Reimer's Impartation Reflections:  "There is a Biblical concept of impartation.  Jesus told his disciples, "Freely you have received, freely give." (Matthew 10:8)  Reimer states, "I love being prayed for and having people lay hands on me.  When I go to conferences or when I get around people of anointing and spiritual power I ask them to lay hands on me and to pray for me. ...  I've had people from evangelical and charismatic circles lay hands on me ... I've had world renown leaders pray for me, who were anointed by God and who impacted my life through their work. ..."  (pp.42-43)

Reeves' Impartation Reflections:  Reeves writes, "While the Bible does refer to an anointing (I John 2:27), it has in these days of sensual faith been contorted almost beyond recognition.  And as with so much of hyper-charismatic experience has been placed in the realm of something to be reached for, pursued, or worked up in order to be obtained." (p. 80)

Reeves further comments, "... some people ... are looked upon as being more anointed than others.  This naturally presupposes the necessity of making a journey to wherever they happen to be ministering in order to be touched by them, and consequently by God.  It is universally recognized by River adherents that the impartation is passed from person to person via the laying on of hands, and that belief has provoked a virtual scramble among regular church members to get to the preacher that has 'it'".  (pp. 80-81)

Randy Clark: Global Awakening:

Reimer References Clark:  In a June 16, 2013 sermon, Reimer revealed that he and his family would be going on a Brazil mission trip with the Randy Clark ministry where he planned to seek special impartation from Randy.  In this same sermon Reimer told of Heidi Baker's amazing impartation from Clark where she was "laid out" for seven days.  This 2013 Brazilian trip is noted twice in the book.  (pp.34,154)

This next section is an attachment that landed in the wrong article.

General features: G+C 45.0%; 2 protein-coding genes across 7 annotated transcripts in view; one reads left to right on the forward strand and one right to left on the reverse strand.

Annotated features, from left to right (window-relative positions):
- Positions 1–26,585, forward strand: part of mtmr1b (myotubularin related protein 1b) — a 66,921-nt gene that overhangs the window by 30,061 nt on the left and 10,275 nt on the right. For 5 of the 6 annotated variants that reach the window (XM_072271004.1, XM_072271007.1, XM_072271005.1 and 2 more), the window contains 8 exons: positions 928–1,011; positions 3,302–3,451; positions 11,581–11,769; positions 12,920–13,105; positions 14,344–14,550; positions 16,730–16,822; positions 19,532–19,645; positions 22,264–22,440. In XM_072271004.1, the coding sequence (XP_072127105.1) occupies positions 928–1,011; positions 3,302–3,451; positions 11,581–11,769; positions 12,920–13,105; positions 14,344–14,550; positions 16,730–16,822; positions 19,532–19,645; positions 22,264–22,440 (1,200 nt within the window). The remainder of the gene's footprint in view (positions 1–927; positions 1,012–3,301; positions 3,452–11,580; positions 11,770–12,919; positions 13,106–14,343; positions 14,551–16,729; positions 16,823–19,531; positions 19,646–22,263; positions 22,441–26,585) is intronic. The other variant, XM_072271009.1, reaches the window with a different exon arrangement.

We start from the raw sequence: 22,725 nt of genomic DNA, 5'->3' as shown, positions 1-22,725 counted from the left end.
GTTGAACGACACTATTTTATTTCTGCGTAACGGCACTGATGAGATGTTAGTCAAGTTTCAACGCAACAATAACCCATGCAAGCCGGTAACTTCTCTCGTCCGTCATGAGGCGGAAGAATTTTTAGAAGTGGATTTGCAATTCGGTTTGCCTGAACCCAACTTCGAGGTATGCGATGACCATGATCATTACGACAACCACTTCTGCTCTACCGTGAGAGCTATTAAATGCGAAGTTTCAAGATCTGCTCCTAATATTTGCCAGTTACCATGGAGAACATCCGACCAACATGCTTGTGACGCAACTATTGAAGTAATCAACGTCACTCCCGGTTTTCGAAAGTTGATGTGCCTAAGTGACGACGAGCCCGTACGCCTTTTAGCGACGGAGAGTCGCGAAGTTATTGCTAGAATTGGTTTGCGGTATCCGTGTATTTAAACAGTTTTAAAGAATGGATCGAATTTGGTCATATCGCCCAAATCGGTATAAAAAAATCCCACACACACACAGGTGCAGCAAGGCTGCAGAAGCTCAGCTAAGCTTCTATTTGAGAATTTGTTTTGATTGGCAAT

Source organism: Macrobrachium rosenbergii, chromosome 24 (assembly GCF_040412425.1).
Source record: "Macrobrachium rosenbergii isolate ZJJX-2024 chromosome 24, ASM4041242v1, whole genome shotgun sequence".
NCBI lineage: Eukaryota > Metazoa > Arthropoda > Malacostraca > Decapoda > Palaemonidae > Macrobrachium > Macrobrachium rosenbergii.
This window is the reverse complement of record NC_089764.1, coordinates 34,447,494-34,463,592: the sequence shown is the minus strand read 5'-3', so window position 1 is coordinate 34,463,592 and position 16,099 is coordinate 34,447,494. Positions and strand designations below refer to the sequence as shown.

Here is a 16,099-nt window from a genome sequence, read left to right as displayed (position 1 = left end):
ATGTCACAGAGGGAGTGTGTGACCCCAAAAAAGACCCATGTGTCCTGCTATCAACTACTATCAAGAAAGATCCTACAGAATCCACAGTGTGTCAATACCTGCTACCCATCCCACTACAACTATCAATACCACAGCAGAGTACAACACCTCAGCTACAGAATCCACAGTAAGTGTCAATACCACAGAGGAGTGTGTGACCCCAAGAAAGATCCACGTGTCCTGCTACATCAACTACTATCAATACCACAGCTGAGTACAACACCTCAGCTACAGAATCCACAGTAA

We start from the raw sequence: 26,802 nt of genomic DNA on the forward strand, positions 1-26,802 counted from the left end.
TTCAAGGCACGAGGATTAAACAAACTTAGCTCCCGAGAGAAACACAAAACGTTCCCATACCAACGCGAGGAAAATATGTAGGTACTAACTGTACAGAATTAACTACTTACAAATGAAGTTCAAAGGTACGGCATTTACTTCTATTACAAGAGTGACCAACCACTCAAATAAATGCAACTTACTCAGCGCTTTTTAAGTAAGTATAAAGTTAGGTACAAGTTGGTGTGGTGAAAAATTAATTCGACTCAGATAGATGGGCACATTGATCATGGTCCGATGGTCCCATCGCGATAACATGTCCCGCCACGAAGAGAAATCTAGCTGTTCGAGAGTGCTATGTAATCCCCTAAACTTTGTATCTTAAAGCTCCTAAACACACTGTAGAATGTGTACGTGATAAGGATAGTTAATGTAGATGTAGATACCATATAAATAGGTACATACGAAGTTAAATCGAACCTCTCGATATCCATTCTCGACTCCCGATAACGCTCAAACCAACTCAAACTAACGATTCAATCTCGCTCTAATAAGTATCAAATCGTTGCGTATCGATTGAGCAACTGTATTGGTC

Reeves References Clark:  Reeves names Clark in conjunction with the Toronto Blessing.  Reeves reflects, "... the Toronto Blessings official origin stems from a message preached by Randy Clark, who received his 'impartation' from Rodney Howard-Browne, who himself was holding services in Kenneth Hagin Jr.'s Rhema Bible Church in Tulsa in 1993.  Clark's messages in January 1994, at what was then the Toronto Airport Vineyard church, were the main catalyst for the doctrines, mani-
festations, and practices seen in the River movement today." (pp.12-13)

Global Awakening History:  "Of all the things Randy values, this ministry of 'impartation' is the most important to him. ...  He ... recognizes ... that the Kingdom of God will be more powerfully impacted by ministering a fresh impartation of the Spirit to pastors, leaders, and their people.  This causes a ripple-effect- for each pastor or leader who receives a powerful impartation, a multitude of oppor-